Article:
Movement to sustainability

In the QS TopMBA.com Applicant Research of 2009, the most recent figures available, the responses of thousands of MBA candidates showed that corporate social responsibility is high on their agenda. Unquestionably, according to a great many of admissions officers of top business schools that I talk to as part of the QS World MBA Tour, MBA candidates are pointing in a new direction. They increasingly want to know about a school's corporate governance, sustainability or CSR credentials before making their decisions on where to apply. This makes deans take notice. This, in turn, makes recruiters take notice. Then the marketers realize that the population in general is asking the same questions and suddenly, ladies and gentlemen, we have ourselves a movement.

This kind of demand is ringing the changes in supply terms for business and business schools. The new generation cares about the community and the environment and is driving towards a new business landscape where the three Ps share equanimity. There is an awareness that profit needs to come first, to furnish business with the power and the money to make changes to the environment and the communities they operate in.

As Jagdish Bhagwati, a Professor at Columbia University, said at the ESMT conference: Growth is a powerful way of increasing employment and reducing poverty. In the years since 1991 more than 200 million people [in India] have been brought above the extreme poverty line. In China it was 300 million. This is something to celebrate.

Forward thinking schools are taking the issue seriously. There is even a ranking of business schools - the Aspen Institute's Beyond Grey Pinstripes - that affords distinction to schools devoting more of their classroom time to ethics and sustainability. 


Schools all around the world, such as Spain's IE and ESADE, are infusing their courses with ethical and sustainable practices. Dean Alfons Sauquets of ESADE says that rather than create an ethics class for students to take or not, ESADE tries to bring in ethics across the board.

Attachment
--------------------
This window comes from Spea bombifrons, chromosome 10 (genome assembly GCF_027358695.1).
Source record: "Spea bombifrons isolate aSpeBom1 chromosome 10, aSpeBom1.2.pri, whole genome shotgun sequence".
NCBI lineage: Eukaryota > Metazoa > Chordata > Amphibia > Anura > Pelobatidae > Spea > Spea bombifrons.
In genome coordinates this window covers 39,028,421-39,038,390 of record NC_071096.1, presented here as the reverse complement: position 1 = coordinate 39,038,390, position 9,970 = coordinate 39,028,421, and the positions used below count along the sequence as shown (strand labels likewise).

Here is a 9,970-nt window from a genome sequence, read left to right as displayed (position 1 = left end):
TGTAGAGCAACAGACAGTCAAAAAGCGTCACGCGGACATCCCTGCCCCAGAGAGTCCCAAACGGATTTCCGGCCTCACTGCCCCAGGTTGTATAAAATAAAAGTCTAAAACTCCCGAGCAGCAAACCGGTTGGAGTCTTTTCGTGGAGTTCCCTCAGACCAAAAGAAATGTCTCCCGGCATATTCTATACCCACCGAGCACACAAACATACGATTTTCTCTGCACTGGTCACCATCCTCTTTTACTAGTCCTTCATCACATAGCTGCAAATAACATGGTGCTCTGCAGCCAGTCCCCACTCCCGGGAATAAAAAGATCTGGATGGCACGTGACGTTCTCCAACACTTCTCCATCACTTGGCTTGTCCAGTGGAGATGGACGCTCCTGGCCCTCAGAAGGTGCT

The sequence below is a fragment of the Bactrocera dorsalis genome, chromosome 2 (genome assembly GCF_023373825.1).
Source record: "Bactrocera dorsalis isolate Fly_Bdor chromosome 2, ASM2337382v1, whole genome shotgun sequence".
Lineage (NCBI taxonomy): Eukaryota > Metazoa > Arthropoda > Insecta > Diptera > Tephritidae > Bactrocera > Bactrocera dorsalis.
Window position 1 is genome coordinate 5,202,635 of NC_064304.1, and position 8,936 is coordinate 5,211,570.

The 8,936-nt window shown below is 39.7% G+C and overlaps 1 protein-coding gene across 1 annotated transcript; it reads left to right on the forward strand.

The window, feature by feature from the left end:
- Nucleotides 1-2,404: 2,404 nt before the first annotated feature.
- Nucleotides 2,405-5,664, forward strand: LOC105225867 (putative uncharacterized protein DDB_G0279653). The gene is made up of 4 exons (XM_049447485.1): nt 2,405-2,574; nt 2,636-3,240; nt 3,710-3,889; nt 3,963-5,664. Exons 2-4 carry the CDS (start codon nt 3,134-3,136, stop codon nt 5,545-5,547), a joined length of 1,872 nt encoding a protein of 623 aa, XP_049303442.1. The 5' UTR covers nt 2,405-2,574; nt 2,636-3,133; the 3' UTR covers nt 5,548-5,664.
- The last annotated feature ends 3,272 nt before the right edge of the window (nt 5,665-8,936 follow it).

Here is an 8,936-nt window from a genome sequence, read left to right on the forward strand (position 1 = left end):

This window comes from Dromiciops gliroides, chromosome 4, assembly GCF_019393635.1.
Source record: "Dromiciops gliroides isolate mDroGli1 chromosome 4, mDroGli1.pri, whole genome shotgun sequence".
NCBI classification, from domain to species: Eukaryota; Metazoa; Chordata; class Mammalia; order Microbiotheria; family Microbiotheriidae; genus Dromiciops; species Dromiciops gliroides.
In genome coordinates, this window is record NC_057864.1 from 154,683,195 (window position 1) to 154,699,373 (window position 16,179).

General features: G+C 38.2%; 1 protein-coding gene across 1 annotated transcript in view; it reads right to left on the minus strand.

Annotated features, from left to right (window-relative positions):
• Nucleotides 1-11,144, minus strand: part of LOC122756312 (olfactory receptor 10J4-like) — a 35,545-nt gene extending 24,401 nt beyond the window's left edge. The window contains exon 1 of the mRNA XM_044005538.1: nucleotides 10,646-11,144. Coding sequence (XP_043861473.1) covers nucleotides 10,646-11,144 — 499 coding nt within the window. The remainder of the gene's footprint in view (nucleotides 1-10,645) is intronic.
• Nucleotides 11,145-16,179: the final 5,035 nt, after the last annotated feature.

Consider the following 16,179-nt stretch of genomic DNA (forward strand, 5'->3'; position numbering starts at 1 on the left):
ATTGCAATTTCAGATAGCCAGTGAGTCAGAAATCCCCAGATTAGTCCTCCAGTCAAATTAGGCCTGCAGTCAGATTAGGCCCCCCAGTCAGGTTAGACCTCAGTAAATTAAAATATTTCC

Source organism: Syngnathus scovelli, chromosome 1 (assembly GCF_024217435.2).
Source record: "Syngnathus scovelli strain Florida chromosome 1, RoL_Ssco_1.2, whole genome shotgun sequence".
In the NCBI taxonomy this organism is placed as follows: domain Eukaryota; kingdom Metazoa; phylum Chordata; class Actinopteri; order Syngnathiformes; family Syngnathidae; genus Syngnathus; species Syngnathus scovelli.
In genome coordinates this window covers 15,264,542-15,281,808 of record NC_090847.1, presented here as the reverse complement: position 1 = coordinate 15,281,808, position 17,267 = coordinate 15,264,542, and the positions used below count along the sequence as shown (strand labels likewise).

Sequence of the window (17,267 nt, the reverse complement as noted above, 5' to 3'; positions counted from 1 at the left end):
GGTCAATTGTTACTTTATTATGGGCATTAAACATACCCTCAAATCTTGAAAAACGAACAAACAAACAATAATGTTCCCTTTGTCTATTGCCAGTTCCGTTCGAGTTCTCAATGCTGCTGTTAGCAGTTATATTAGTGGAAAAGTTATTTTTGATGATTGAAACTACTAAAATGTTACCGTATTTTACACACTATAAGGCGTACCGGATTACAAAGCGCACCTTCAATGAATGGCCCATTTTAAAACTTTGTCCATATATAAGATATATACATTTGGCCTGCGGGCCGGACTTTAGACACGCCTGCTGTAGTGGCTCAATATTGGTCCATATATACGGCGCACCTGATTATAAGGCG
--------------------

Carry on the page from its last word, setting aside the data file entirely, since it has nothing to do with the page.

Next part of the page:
Whatever the methods, business school deans and course creators are in a position to change course structures with the business leaders of the future. There are some schools who will, and there are some schools who won't. However even Harvard Business School's own appointment of a new dean, Professor Nitin Nohria, with a background in leadership and ethics (see here) suggests that even the great conservative dame of the business school world is paying attention.

Says ESMT's Roller: German business schools with an international scope such as ESMT in Berlin are now ideally placed to draw the right lessons and lead the way for a fresh approach in business education. They are new and they educate future leaders with a holistic view as business, society and politics become more and more closely intertwined.

To quote Darwin's famous maxim of 1847: It is not the strongest of the species that survive, nor the most intelligent, but the one that is the most responsive to change.